As the weeks together wore on, I found myself once again feeling like a volcano about to erupt. I tried to suppress it, but when for what seemed like the hundredth time Dan knocked a full glass of tea, ice cubes and all, onto the end table, I exploded and ran to grab towel. When I later apologized, I remembered what my husband told a representative from the Big Sisters organization who had called for a spousal referral to determine my suitability as a volunteer. In response to my curiosity about the content of their lengthy conversation he replied, “I said lots of nice things about you. They did ask me if I thought you were a patient person. I told them you are very patient…with everyone but me!” As we chuckled together, both recognizing the truth in his statement, I realized that in the area of patience, God isn’t finished with me yet.

Since retiring, I had adopted a routine of walking in the neighborhood each morning. The exercise kept my thoughts focused as I poured out my heart to the Lord each day. I confessed my impatience, asked forgiveness, listed my husband’s good qualities, and thanked God for him. What I couldn’t seem to do was exercise forbearance! I obviously wasn’t exhibiting the dictionary’s definition of “patient self-control, restraint and tolerance!” One morning, after another frustrating day of my husband working from home, I laid it all out as I prayed. “Lord, I have tried every way I know how to pray about this. I surrender to Your work in my life; make me a truly patient person with everyone, even my husband. I’ve done what I can; now I ask You to do in me what I cannot do in myself.”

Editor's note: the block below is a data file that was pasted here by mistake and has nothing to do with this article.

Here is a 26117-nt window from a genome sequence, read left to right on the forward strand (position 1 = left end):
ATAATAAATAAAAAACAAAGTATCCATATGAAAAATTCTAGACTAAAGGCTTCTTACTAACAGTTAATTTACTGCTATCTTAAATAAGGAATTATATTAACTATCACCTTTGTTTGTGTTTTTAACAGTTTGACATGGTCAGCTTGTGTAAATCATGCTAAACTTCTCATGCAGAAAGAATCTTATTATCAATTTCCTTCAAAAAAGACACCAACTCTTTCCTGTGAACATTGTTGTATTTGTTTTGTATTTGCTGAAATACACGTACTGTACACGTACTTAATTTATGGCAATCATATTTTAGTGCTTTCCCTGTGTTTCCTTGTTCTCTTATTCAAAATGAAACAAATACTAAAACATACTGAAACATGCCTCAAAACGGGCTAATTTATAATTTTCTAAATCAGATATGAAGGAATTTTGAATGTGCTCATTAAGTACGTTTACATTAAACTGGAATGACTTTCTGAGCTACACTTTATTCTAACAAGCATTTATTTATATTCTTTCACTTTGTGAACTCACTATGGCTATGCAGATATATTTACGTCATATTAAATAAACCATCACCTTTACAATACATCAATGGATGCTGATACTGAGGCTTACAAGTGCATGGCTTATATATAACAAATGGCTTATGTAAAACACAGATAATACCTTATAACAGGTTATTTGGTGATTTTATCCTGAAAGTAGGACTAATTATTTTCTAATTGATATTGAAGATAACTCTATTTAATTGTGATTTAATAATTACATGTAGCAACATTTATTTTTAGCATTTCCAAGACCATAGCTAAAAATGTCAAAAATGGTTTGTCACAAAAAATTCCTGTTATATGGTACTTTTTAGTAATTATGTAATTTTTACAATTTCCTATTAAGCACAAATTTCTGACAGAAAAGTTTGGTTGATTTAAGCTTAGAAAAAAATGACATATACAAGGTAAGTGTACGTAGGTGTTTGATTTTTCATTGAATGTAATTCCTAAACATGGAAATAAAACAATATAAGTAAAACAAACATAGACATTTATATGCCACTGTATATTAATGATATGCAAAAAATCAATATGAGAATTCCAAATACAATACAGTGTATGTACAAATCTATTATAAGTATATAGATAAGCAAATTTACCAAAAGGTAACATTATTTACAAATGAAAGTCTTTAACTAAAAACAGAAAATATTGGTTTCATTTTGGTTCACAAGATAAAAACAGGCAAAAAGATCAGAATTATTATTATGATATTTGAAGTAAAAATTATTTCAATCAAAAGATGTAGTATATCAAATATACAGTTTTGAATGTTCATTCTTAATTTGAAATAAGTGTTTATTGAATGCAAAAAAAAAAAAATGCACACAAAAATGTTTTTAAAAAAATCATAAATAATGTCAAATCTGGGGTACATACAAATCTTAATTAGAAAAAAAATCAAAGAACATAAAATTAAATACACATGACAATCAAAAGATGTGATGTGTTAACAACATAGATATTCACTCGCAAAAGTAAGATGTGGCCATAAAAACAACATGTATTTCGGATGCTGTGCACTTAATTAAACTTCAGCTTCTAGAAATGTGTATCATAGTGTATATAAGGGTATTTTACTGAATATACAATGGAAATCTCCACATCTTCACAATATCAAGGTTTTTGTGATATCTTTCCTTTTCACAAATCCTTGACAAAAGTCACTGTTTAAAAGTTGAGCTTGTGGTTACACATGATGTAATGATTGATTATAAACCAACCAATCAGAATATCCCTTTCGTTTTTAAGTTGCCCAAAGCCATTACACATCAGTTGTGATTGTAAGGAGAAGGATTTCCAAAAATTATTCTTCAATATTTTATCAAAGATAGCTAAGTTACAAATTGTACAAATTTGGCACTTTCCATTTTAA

As the day ended, I happened to glance at the stack of devotionals on the end table. One of the books maybe sixth or seventh from the top caught my eye. I hadn’t opened it in some time, and didn’t even remember what it was titled. Still, I was drawn to it. It was called, “Biblical Homilies,” by Karl Rahner, a noted German theologian. I opened the volume to where a bookmark lay and laughed at the title on the page: “If You Can Put Up With Him, So Can I.”

Fr. Rahner cited 1 Peter 3: 8-9: “Finally, all of you be of one mind, sympathetic, loving toward one another, compassionate, humble. Do not return evil for evil, or insult for insult; but, on the contrary, a blessing, because to this you were called, that you might inherit a blessing.” I read the sermon that followed: